Singapore’s “FinTech Fast Track” initiative is doing swimmingly well, thank you

By Constance Leong

26 April 2019, Singapore. *Kat friend Constance Leong has kindly provided an update on the state of Singapore’s FinTech Fast Track initiative. 

The first year of Singapore’s fast track patent scheme, known as the FinTech Fast Track (“FTFT”), has progressed so well it would seem, that the Intellectual Property Office of Singapore (“IPOS”) is extending it another year, until 25 April 2020.

An example of how FTFT has sought to deliver on its promise to accelerate innovation is a digital technology company based in the Philippines, being granted the first accelerated patent under the scheme. After the filing of the application for fast-tracking in May 2018, together with a request for a Search and Examination Report, the applicant received the Search Report and a Written Opinion just one month later–in June 2018. Within another three months, by September 2018, a full substantive examination had been completed and found the patent application to be eligible for grant.

For whatever reason, the applicant allowed nearly two months to pass before paying the grant fee to continue the process.As a result, the grant was issued slightly beyond the six-month period targeted by the scheme. In any event, without fast tracking, a full patent prosecution would typically take at least between  two to four years.

The early certainty of patent protection, the ease of synchronising the patent right with product development, and the opportunity to leverage work-sharing arrangements under either the Global Patent Prosecution Highway (“GPPH”)  or the ASEAN Patent Examination Cooperation (“ASPEC”) are clearly key advantages here. Given these results, it is conceivable that IPOS might consider including other fields of technologies as part of the program.

Zooming out into the region,  we see just to what extent Asia is a hot spot for FinTech. At a FinTech and Arbitration Serminar, held in Singapore on 28 February 2019, hosted by the Singapore FinTech Association and jointly organised by the World Intellectual Property Organisation (“WIPO”) Arbitration and Mediation Center and the Chartered Institute of Arbitrators (Singapore), IPOS Patent Examiner Dr Huang Jinquan shared statistics showing that China, Korea and Japan accounted for about 40% of the FinTech filings in the world. Forbes also reported similar trends regarding Asia’s FinTech dominance. According to Dr Huang, Singapore has risen to also be among the top 15 FinTech patent filing countries in the World.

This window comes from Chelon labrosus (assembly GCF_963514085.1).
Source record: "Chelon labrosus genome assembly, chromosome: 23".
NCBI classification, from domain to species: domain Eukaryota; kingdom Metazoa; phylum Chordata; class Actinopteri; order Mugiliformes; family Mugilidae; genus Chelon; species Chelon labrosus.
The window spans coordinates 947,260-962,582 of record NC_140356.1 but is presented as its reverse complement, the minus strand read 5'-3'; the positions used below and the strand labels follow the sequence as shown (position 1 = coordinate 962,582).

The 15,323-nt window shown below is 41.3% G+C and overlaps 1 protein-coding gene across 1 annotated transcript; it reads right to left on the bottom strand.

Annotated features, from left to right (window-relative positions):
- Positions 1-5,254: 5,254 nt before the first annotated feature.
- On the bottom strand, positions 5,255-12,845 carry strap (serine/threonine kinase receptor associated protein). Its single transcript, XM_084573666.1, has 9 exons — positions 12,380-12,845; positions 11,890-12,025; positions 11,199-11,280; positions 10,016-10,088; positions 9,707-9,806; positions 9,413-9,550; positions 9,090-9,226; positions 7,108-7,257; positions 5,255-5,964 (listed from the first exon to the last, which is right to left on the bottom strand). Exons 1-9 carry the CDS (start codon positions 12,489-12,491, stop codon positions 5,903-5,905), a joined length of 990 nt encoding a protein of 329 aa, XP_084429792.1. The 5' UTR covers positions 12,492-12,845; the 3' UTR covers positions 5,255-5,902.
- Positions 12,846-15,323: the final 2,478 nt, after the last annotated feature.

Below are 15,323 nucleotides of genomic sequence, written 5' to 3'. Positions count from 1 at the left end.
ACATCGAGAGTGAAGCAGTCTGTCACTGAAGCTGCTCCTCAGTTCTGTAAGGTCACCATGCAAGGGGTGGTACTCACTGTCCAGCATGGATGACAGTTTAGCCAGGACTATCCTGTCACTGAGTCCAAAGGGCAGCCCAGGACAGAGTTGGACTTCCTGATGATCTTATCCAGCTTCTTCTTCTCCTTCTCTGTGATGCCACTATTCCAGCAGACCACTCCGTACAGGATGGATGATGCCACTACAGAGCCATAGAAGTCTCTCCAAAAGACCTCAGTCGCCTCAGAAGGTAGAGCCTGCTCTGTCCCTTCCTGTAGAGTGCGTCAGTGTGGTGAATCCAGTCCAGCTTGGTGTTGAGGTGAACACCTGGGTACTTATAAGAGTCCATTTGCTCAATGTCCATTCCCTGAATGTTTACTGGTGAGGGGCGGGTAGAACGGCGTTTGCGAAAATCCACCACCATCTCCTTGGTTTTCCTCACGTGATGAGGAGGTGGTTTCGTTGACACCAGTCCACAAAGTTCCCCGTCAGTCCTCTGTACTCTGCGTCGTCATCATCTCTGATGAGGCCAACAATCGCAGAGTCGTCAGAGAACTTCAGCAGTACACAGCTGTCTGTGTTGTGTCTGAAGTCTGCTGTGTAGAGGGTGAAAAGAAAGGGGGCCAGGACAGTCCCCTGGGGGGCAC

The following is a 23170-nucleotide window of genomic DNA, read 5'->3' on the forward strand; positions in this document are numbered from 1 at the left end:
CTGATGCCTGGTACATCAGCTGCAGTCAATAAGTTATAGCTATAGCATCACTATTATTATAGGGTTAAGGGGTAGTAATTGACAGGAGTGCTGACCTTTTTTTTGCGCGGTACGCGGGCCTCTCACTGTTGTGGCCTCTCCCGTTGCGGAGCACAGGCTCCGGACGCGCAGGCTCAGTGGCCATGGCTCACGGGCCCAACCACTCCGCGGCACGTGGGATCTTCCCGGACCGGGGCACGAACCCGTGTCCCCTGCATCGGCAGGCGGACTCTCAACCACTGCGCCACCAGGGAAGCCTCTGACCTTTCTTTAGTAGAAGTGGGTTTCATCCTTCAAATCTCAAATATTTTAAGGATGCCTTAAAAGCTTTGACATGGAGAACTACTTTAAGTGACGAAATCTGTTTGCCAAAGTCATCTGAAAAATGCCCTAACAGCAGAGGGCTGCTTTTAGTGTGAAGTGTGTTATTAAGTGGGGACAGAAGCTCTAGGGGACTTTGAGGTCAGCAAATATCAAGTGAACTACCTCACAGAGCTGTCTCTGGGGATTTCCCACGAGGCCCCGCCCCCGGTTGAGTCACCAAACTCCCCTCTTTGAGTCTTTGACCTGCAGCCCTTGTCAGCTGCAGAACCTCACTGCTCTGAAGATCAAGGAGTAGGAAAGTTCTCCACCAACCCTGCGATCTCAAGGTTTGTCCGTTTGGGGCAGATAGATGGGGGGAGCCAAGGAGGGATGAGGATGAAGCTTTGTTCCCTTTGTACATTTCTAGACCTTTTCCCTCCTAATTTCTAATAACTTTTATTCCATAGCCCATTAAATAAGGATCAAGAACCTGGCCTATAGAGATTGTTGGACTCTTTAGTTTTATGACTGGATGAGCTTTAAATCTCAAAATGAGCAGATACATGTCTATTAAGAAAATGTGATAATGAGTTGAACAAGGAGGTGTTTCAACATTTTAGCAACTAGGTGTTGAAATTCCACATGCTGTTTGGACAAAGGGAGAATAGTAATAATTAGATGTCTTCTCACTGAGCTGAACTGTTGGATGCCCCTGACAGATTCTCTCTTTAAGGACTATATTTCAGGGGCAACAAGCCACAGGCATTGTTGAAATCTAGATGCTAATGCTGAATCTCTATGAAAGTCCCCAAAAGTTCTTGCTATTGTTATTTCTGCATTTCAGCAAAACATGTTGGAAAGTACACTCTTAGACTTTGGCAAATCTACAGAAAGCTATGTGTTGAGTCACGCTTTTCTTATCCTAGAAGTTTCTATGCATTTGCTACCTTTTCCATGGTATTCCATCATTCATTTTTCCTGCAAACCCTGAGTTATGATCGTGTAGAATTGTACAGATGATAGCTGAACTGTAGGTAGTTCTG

Still, Singapore recognises that innovation (especially in a potentially disruptive technology such as FinTech) without guidelines could be a veritable Sword of Damocles over everyone’s head. So, in order to balance encouraging rapid development in FinTech with the need to protect the public, Singapore broadened the scope of regulated activities with a new Payment Services Act 2019 (“PSA”) to now include account issuance, e-money issuance, merchant acquisition, domestic and cross-border money transfer, digital payment token, and money-changing. No doubt the PSA is  seeking to maintain financial stability, efficiency and competition when facing the next frontier of FinTech. Passed on 14 January 2019, PSA is expected to come into force in the latter half of 2019.  

While the inaugural FTFT experience for IPOS has been a steep learning curve, its new-found success may boost its confidence in fast-tracking other emerging technologies. IPOS’s April recruitment drive for more patent examiners in the field of information and communications technology (ICT), computer science and engineering is a telling sign that it has an appetite for greater volume without compromising on high patent examination standards. Despite this, other competing technologies are burgeoning and may grow to surpass FinTech in importance in the foreseeable future. Hence, it remains to be seen if FTFT will be prolonged much further, beyond its current extension.

[Note, however, that while the work of FTFT  is  far from finished, it is finite. As such, interested inventors need to file before 25 April 2020 to get an accelerated patent within 6 months.]

*This article was first published in IPKat on 23 April 2019, a blog that covers copyright, patent, trade mark, info-tech, privacy and confidentiality issues from a mainly UK and European perspective. Todate, IPKat enjoys viewership of more than 34 million.